My first volley of races saw me dropped, demoralized, and humiliated in the most lonely of ways. It was a complete, utter shock. I was a loner-over-preparer. As the reams of paper and lead and bubbles ultimately teased out years before, I’m actually pretty fulfilled by researching and studying something, to the detriment of actually accomplishing it. In the case of newbie racing, it set me up for a big, disorienting heartbreak. I had built a level of fantasy-preparedness.

[callout icon=”hb-moon-bike”]“For you, it appears that thinking trumps doing.” I don’t just remember that statement, it’s haunted me ever since.[/callout]

Despite reading about intervals, thresholds, base miles, and carb to protein ratios, the elementary facts were simple for me (and they most likely are for you, too):

  • No descriptions, no amount of study, no amount of great advice can ever prepare you for the sheer, raw effort required of you in your first race
  • It doesn’t matter how you’re training, if you’re actually training at all. The chances are overwhelming that you’re simply not laying in nearly enough intensity — and the right amount of it — much less at the right time leading up to that first race, to get you where you need to be, physically.

So how can this bleak post possibly be good for you as a budding racer?

Do, or do not. There is no try.
You can’t intellectualize bike racing, despite the fact that it’s a sport that relies almost as much on mental toughness and preparation as it does on physical prowess. While it’s very true that races often don’t go to the strongest, but to the smartest, the fact is, without a level of aerobic fitness and muscular endurance, you’ll end up riding a lonely time trial out in the country. But you need to experience it to know what level of intensity you need to build up to. In Joe Friel’s Cyclist’s Training Bible, he states that it takes at least 3 seasons of racing to form a truly competitive set of fitness and skills. Don’t let our culture of instant gratification sway you from that reality. Instead, realize that you’re signing up for a long, long-term experience of self-exploration and improvement. You will get faster. You will develop more endurance. But you’ve got to get in there to learn what levels you’ll need to aspire to.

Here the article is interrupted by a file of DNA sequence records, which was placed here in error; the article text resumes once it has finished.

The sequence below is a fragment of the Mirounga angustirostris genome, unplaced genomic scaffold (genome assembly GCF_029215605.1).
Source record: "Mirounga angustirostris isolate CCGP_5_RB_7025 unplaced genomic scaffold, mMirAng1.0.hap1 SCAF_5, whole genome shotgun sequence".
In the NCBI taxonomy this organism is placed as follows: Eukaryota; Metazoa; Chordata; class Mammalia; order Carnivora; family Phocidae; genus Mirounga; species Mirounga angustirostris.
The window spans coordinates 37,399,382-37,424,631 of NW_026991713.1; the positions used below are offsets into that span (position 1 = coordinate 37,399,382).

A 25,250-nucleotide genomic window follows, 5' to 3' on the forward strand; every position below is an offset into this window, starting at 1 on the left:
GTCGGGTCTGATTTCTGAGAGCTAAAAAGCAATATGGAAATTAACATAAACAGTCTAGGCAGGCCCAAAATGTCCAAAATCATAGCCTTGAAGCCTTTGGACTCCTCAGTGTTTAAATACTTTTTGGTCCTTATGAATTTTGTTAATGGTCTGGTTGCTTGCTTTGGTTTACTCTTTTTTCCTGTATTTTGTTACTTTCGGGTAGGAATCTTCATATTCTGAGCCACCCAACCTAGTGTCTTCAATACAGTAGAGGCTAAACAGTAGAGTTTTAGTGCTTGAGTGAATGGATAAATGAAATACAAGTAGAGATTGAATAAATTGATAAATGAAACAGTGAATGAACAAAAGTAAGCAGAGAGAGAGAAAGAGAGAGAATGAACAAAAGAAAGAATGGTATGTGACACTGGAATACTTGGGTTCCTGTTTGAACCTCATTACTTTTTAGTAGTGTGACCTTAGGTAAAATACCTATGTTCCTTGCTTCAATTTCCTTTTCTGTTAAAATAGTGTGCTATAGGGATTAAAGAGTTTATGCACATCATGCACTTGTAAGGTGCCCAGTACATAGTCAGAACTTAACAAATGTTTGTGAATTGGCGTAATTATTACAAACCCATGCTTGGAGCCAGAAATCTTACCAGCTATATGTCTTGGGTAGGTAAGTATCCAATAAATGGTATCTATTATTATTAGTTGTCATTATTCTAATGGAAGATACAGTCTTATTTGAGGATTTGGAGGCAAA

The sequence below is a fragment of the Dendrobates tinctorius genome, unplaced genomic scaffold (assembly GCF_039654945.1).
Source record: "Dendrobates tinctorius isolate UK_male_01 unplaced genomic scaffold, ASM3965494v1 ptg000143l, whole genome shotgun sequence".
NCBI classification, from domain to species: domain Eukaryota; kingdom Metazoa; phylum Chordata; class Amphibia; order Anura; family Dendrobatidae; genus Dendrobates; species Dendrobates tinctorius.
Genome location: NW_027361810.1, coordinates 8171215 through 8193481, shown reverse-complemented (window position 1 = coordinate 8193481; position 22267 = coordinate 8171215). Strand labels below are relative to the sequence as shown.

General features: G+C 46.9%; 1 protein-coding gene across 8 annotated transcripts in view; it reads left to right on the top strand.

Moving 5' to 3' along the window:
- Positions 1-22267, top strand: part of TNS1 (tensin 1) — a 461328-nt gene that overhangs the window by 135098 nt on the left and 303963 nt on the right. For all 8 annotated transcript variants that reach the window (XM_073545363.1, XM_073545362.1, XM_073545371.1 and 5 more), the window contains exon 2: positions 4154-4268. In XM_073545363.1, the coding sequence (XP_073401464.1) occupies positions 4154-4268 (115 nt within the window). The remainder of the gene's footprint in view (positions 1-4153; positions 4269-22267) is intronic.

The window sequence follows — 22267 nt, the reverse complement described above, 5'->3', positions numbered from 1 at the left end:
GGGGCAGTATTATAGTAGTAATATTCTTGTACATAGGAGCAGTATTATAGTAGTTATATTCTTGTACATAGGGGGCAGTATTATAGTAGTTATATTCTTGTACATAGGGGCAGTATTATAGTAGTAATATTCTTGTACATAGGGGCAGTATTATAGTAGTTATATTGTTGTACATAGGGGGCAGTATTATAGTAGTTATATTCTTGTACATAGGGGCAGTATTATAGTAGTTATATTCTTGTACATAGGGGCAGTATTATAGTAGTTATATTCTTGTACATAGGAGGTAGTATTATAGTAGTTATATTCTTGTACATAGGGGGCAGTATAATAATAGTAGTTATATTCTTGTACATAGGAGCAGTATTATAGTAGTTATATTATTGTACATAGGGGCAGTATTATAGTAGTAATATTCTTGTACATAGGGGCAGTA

Taoist proverb: “Learn, then shun learning.”
Do what I didn’t do: Read, discuss, find experienced people, and talk it up. Then, fish, or cut bait. Lead, follow, or get out of the way. Realize that endless tips and videos will only take you so far. Ultimately, you’ve got to put in the work, and you’ve got to jump into the fire. As one of my kung fu teachers told me years ago, “Everybody has a plan — until they get hit.”